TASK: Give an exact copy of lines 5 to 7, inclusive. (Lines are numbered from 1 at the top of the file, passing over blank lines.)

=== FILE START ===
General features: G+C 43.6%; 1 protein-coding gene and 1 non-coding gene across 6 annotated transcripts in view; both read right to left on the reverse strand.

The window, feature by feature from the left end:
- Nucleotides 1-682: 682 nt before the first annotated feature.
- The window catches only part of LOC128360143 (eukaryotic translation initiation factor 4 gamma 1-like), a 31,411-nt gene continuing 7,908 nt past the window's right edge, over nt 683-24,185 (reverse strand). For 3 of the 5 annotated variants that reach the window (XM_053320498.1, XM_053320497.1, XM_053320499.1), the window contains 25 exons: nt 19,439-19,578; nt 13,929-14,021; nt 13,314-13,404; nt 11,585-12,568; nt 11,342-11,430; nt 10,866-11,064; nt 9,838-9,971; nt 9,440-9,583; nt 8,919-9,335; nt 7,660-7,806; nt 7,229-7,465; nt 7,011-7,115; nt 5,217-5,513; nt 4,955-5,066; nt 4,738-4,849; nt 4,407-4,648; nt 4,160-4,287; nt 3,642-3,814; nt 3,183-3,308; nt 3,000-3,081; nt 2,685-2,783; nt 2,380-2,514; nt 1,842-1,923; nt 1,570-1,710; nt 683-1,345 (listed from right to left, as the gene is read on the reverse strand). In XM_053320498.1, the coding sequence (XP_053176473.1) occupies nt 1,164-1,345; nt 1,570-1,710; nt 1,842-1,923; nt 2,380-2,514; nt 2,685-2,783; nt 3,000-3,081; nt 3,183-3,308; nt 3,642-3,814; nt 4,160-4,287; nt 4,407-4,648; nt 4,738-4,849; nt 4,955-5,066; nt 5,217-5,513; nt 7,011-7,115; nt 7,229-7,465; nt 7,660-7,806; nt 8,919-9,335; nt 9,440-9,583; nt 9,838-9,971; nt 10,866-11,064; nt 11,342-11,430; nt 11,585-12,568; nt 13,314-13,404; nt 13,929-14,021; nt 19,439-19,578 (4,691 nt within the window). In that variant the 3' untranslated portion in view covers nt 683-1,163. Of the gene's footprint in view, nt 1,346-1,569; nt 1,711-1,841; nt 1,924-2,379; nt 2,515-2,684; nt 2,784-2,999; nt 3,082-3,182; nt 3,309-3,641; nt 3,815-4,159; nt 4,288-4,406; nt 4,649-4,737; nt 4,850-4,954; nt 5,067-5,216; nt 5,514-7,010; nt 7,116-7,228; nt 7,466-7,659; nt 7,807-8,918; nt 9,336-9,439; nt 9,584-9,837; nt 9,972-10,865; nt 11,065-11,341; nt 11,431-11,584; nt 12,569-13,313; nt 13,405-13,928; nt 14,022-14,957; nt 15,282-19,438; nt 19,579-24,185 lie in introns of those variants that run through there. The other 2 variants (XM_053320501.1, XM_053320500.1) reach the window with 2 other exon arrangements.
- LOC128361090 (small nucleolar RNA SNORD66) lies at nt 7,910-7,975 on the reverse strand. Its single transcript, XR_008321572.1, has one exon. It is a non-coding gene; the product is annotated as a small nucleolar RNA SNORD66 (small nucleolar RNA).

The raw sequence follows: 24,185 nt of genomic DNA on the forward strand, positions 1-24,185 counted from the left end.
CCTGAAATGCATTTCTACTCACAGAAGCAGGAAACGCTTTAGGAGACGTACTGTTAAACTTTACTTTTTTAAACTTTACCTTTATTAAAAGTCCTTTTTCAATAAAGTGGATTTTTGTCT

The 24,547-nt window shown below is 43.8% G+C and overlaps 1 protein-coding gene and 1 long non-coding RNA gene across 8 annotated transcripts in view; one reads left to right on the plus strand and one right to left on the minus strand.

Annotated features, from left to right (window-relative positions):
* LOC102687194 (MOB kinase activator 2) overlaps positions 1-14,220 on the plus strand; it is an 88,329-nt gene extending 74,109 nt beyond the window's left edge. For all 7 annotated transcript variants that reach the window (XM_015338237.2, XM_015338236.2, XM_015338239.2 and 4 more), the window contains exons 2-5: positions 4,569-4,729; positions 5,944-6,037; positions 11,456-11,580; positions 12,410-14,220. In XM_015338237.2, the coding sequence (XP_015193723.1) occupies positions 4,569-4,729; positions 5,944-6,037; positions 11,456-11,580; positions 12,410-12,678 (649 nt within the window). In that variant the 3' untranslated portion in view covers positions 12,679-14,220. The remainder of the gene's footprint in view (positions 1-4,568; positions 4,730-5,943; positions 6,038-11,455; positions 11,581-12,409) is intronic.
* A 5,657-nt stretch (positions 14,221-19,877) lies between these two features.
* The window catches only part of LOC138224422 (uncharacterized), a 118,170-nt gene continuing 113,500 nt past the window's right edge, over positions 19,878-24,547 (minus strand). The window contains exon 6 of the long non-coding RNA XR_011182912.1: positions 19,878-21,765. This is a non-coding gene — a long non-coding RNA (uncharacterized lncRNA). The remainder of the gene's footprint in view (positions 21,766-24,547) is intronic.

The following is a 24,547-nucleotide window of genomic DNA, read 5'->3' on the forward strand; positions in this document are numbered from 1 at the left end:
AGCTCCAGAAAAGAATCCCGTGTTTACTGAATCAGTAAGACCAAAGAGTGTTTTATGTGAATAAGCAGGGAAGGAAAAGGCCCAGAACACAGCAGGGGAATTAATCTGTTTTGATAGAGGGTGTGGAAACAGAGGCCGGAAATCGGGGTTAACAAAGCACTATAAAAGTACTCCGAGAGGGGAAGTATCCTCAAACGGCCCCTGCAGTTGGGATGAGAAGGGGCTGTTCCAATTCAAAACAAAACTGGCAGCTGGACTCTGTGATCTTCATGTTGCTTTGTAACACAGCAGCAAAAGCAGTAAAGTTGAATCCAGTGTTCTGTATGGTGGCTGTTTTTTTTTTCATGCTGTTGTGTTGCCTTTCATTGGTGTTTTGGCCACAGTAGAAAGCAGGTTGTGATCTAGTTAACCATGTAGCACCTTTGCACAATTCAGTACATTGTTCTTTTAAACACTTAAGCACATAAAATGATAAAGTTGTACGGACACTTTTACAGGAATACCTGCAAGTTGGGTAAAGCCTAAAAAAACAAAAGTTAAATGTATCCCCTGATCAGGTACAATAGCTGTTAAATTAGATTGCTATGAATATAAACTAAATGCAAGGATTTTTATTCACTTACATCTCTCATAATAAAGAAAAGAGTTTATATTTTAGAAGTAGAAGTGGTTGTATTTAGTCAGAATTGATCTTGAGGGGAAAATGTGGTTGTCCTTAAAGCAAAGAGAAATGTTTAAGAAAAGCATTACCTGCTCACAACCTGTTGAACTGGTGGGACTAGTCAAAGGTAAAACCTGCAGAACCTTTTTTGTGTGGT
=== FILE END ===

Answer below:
- LOC128361090 (small nucleolar RNA SNORD66) lies at nt 7,910-7,975 on the reverse strand. Its single transcript, XR_008321572.1, has one exon. It is a non-coding gene; the product is annotated as a small nucleolar RNA SNORD66 (small nucleolar RNA).

The raw sequence follows: 24,185 nt of genomic DNA on the forward strand, positions 1-24,185 counted from the left end.
CCTGAAATGCATTTCTACTCACAGAAGCAGGAAACGCTTTAGGAGACGTACTGTTAAACTTTACTTTTTTAAACTTTACCTTTATTAAAAGTCCTTTTTCAATAAAGTGGATTTTTGTCT